Historic Preservation Grants are awarded for the preservation and restoration of existing historic buildings and items. The Washington Trust for Historic Preservation provides funding to organizations engaged in historic preservation around the state.

But at one time, some people felt the grant money wasn't being spent wisely.

"It was basically going to museums and kind of just supplanting their budget. Once you give an entity or any organization money more than twice, it becomes an entitlement. And I didn't like what was happening." said Duane Davidson, former Benton County and Washington State Treasurer.

Davidson felt more could be done for historical preservation in Benton County, so he and others created a committee to take some of the politics out of the process such as county commissioners reviewing and approving grants.

"I'm telling you, there has been some really neat projects. We've preserved quilts that were related to quilters that were out at the Hanford area. The quilts itself tell a story," Davidson said. "We've done such a variety of projects. And some of them are kind of almost a little bit on the point of being a little bit bizarre, but they wouldn't fall under what you would normally associate with museum type activities."

For instance, dresses that belonged to Mrs. Prosser, the founder of the City of Prosser, were being displayed in a museum on mannequins that used to be in a showroom at J-C Penney. They're not designed for long term display, so the committee purchased special mannequins made out of foam.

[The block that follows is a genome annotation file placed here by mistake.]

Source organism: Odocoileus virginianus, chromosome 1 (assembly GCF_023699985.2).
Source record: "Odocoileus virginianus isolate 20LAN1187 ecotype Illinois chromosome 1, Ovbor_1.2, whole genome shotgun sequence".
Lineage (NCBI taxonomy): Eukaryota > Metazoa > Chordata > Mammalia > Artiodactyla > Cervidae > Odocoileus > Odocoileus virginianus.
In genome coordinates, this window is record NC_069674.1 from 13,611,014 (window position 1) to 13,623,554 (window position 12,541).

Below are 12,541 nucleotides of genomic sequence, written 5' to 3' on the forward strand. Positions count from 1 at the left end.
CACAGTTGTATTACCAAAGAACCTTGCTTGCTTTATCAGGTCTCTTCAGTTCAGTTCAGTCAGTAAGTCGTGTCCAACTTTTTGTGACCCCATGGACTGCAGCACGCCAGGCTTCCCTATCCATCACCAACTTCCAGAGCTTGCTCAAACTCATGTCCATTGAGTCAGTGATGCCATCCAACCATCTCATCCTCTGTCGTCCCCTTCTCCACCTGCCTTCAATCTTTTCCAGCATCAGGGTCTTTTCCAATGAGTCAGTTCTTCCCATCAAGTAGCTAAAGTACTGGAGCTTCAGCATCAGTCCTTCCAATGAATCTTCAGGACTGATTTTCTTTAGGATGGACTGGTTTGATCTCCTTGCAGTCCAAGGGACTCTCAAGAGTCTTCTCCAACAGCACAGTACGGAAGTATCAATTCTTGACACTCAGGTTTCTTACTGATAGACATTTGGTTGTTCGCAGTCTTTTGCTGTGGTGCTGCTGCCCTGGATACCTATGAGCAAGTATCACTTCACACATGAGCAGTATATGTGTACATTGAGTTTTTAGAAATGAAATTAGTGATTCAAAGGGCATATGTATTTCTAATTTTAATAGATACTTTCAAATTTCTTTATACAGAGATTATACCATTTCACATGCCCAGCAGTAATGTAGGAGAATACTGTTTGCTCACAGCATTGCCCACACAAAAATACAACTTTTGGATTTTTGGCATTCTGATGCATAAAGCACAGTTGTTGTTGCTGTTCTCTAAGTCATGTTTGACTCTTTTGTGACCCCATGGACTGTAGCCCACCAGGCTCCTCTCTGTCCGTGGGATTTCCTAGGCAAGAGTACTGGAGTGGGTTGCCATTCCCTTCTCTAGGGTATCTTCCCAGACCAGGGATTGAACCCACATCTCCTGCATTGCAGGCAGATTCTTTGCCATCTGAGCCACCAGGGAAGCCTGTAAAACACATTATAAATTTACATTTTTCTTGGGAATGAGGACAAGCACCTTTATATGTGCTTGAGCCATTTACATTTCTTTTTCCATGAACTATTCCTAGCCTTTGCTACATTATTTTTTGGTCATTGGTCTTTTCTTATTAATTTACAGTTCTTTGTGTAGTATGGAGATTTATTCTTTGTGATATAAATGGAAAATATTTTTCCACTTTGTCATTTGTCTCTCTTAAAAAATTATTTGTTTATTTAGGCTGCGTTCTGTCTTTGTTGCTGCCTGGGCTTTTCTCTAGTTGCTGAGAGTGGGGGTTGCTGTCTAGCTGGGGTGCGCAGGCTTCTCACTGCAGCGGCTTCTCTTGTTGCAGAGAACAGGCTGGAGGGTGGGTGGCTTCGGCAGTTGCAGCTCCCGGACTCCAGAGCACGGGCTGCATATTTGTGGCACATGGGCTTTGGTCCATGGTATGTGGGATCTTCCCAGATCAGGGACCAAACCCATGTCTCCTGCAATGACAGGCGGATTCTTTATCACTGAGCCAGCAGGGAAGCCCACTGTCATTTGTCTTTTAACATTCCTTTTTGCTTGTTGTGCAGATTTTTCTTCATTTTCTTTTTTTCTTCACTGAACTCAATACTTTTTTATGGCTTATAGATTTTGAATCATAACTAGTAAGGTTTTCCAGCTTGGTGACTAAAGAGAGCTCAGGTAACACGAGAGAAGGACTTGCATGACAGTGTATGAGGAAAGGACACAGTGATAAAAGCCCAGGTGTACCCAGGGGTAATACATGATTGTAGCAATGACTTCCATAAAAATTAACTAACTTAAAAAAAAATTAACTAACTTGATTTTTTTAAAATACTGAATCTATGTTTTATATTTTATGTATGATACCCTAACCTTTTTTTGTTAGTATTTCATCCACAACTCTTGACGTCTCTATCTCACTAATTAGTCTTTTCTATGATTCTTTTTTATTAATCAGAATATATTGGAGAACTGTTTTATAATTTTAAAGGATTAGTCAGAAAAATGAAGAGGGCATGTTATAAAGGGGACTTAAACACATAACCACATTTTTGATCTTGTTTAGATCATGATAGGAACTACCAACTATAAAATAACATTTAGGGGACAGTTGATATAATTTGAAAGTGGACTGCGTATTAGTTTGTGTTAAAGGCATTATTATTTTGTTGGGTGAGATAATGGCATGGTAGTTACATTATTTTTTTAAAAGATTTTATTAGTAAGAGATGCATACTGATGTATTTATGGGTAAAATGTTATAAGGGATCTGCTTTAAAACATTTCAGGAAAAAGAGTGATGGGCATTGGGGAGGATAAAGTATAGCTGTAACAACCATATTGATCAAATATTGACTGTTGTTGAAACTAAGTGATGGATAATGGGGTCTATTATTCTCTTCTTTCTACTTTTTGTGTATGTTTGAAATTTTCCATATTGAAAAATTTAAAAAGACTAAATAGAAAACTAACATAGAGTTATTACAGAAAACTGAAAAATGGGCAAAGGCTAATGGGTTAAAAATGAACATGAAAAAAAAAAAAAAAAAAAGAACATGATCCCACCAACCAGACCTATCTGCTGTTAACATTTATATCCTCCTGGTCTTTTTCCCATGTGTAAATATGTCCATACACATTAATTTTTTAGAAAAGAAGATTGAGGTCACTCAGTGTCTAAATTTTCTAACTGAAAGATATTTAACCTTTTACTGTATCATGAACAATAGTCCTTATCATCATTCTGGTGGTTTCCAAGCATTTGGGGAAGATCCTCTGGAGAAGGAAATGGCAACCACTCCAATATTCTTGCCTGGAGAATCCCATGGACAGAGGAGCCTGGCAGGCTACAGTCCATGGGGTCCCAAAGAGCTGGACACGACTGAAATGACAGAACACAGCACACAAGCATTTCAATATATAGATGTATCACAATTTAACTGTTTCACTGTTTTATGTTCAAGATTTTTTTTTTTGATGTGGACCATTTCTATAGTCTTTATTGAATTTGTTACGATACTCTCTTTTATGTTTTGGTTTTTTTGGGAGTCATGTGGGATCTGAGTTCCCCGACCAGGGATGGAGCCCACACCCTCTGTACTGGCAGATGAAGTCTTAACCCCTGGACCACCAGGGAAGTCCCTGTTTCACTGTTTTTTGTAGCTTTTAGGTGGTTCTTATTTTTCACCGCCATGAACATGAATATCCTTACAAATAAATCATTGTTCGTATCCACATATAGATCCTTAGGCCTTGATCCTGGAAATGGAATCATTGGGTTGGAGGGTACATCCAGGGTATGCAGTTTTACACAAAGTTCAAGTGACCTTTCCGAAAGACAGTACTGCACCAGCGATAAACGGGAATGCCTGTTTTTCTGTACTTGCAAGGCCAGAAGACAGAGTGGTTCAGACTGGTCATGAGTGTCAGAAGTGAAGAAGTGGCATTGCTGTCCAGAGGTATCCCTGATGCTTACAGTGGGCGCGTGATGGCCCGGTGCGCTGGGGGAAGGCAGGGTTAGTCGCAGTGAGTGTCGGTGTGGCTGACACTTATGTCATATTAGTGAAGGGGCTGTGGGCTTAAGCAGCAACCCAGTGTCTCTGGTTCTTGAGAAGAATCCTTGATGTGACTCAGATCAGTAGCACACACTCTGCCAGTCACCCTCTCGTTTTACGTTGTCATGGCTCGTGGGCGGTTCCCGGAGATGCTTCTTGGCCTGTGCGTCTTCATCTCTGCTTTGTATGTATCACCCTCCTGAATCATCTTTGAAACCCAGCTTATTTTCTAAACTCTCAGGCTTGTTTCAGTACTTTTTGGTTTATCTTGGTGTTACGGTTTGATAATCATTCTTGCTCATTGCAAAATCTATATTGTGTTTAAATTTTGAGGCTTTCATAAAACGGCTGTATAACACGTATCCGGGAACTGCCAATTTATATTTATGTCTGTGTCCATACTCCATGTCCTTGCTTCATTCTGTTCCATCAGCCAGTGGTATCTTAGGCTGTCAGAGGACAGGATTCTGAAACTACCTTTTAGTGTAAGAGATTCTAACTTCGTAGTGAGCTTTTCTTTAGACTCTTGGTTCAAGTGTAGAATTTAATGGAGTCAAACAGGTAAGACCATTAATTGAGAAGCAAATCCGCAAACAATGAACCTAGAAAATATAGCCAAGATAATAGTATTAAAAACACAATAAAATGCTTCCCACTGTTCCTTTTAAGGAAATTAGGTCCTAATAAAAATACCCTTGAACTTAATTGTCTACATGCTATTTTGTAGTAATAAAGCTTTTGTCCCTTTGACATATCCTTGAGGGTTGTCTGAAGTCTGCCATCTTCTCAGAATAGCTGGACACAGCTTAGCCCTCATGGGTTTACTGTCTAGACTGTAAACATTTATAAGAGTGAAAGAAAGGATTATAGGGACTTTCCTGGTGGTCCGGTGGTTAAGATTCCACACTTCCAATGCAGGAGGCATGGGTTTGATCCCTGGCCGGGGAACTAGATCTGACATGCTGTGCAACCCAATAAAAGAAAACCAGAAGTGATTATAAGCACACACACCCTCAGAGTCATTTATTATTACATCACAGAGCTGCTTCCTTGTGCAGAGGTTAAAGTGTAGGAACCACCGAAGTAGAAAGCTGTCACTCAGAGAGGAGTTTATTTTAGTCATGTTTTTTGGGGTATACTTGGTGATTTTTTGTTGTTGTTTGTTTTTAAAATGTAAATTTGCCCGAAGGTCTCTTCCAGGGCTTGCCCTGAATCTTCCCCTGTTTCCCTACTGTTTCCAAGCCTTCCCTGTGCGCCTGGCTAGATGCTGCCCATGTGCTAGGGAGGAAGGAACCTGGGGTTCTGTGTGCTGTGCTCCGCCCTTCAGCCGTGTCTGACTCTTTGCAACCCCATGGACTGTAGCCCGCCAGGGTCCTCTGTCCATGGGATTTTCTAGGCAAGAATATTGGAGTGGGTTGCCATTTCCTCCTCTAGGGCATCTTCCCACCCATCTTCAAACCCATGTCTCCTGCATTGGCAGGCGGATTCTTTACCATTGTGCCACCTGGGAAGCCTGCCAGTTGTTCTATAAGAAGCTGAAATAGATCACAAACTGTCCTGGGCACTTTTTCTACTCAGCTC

Another bizarre, but historical significance occurred at the graveyard in the White Bluffs-Hanford area where bodies were transported to the small town of Kiona near Benton City. That graveyard was relocated to Prosser, and the bodies dug up again to make room for Interstate-82.

"By this time, nobody knows what happened to the endowment funds. The graves were really not maintained. Folks from Prosser came to me and said, hey, there's some people that really need some help out here. And we were able to direct funds to there. So, these types of projects that are kind of unique is what the is what the goal is." Davidson said.

Today, the county has allocated somewhere between $20,000 and $35,000 for historical projects. It could be an interpretive sign for a historical building or a kind of document or photograph preservation.

The Historic Preservation Grant Program in Benton County is currently accepting applications for 2024 funding. You have until Friday, October 6th to apply. Applications can be found here.

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